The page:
There are a number of household products that contain the correct chemicals to quickly get rid of a temporary tattoo. Don’t worry, these won’t burn your skin or anything; instead, chemical products will quickly fade the pigments and break up the particles of the transferred design itself.

The best products to use if you’re interested in this method are rubbing alcohol and nail polish remover, though hydrogen peroxide and hand sanitizer would also work.

To use these products, simply rub the remover of your choice onto the temporary tattoo with a gentle cloth. Use circular motions for about 30 seconds at a time, careful not to press too hard, as you may irritate the skin. Take a break between each pass, but be sure to keep an eye on the tattoo, as you should be sure to wash off any excess as soon as it’s removed from the skin.

Oil-Based Remover

“At the end of [a] shower, I’ll use some kind of oil like baby oil or coconut oil and a cotton pad to rub it off easily and painlessly,” says Wilcoxen.

An extremely common method for removing temporary tattoos is oil-based products that are typically used to remove makeup. The idea behind this removal method is that using oil will easily get rid of the unnatural material (the temporary tat) without getting rid of the natural one (your body’s oil). The best oil-based products for this method are baby oil and coconut oil, but you can just as easily use olive oil if that’s all you’ve got.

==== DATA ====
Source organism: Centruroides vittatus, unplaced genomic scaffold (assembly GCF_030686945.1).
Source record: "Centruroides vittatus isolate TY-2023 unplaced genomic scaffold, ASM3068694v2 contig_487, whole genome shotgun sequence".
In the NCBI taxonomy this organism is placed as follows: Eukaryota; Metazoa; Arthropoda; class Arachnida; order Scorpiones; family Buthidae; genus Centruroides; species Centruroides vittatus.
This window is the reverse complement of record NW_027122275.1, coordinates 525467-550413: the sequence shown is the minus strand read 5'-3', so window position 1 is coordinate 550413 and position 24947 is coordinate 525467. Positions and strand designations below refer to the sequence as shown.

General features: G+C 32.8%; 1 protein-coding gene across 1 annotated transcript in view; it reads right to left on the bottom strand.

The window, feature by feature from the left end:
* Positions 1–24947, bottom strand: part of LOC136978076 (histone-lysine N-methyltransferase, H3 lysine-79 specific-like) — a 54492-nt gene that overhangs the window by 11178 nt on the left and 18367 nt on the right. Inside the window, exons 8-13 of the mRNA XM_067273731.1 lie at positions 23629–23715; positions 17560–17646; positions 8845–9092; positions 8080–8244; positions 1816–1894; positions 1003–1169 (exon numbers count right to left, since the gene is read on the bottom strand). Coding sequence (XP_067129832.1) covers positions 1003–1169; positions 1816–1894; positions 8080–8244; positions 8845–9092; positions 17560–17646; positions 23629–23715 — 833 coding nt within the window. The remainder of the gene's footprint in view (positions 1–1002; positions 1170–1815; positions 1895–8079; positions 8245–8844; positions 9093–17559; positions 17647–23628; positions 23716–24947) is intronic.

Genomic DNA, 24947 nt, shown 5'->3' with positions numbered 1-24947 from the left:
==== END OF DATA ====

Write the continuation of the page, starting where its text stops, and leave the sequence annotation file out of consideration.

Just as Wilcoxen noted, removing a temporary tattoo with this method is easy. All you have to do is apply the product to the tattoo and rub it into the skin in circular motions until the design begins to flake off.

Household Tape

Yep, you heard that right—household tape can be used to remove a temporary tattoo. However, it’s not as simple as taking off the design as you would removing hair with wax. Instead, each strip of tape removes small bits of the design at a time.

This method is a great choice if the temporary tattoo is fairly new or if it’s quite large. You can use household Scotch tape or something stronger, like packing tape or medical tape, but be sure that it’s not so sticky that it could actually damage your skin in the process.

All you need to do is cut a piece of tape large enough to cover the tat and completely adhere it to the skin. Once it’s pressed down firmly, simply peel the tape off. This process may need to happen a few times to remove all of the tattoo, but keeping at it will eventually remove the design.

Cold Cream

While you may assume cold cream is an oil-based product, it actually combines both oil and water for a different kind of product. Using it is as easy as the other products and potentially even easier, considering you can spread the cold cream on without it running all over your skin.

To use cold cream, apply a liberal amount over the temporary tattoo and let it sit. As long as the design is fully covered (double-check!), you should keep the cream product on for at least an hour. Don’t be alarmed if it’s absorbed by your skin—it’s supposed to be! Once the hour is up, gently wipe away the excess with a wet washcloth, or rinse away the former temporary tattoo under running water.